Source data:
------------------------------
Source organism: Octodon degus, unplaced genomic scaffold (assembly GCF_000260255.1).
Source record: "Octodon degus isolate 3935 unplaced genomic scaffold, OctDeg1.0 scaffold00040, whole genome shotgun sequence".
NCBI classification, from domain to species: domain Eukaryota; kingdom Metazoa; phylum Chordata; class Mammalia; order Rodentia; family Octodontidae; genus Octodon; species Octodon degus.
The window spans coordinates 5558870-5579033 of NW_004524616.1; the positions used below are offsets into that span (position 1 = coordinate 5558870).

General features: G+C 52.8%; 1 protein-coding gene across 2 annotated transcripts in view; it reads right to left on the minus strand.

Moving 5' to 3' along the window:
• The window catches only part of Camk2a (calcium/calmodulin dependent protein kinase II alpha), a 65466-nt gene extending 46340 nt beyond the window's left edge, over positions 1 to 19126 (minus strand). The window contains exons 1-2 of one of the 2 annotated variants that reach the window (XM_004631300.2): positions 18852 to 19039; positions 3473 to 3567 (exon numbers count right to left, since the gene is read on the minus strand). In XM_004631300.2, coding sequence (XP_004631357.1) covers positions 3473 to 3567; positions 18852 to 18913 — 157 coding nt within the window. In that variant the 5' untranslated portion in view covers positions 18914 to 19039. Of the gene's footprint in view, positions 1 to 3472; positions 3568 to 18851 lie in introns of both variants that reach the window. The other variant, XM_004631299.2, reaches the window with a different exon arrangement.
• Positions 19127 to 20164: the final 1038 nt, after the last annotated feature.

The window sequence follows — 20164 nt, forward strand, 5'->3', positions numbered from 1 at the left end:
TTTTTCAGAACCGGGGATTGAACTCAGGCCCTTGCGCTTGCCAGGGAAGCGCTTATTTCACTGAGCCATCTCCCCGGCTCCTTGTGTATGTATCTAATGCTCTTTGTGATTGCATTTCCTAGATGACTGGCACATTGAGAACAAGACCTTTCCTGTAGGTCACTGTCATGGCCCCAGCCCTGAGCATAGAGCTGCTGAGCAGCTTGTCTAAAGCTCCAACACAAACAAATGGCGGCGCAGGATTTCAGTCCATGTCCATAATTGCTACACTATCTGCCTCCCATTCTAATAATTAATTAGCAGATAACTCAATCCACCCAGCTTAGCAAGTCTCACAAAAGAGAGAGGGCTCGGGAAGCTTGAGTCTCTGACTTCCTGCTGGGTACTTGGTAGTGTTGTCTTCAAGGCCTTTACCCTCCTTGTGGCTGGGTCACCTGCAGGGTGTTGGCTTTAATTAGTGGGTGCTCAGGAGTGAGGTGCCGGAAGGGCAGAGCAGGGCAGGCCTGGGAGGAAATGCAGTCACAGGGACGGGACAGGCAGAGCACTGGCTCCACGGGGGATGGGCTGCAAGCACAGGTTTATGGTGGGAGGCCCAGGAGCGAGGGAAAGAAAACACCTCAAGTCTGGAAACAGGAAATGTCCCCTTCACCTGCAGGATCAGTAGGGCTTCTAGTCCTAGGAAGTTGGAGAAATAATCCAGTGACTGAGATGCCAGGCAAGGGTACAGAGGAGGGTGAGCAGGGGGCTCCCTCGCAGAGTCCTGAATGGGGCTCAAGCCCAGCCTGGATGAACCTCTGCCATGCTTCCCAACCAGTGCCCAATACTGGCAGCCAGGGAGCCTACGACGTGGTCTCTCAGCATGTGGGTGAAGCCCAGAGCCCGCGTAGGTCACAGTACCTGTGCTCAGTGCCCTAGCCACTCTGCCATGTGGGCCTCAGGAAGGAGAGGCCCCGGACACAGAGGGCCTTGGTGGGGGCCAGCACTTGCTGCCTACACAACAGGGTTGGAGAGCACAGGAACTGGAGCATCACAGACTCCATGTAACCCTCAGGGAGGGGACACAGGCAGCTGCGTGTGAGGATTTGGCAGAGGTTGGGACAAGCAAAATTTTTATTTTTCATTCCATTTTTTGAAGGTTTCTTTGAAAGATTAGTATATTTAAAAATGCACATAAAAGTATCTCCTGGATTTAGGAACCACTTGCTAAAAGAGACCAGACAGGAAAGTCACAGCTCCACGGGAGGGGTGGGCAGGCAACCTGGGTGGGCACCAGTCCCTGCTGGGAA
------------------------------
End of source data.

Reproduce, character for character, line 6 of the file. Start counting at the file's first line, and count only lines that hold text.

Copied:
Moving 5' to 3' along the window: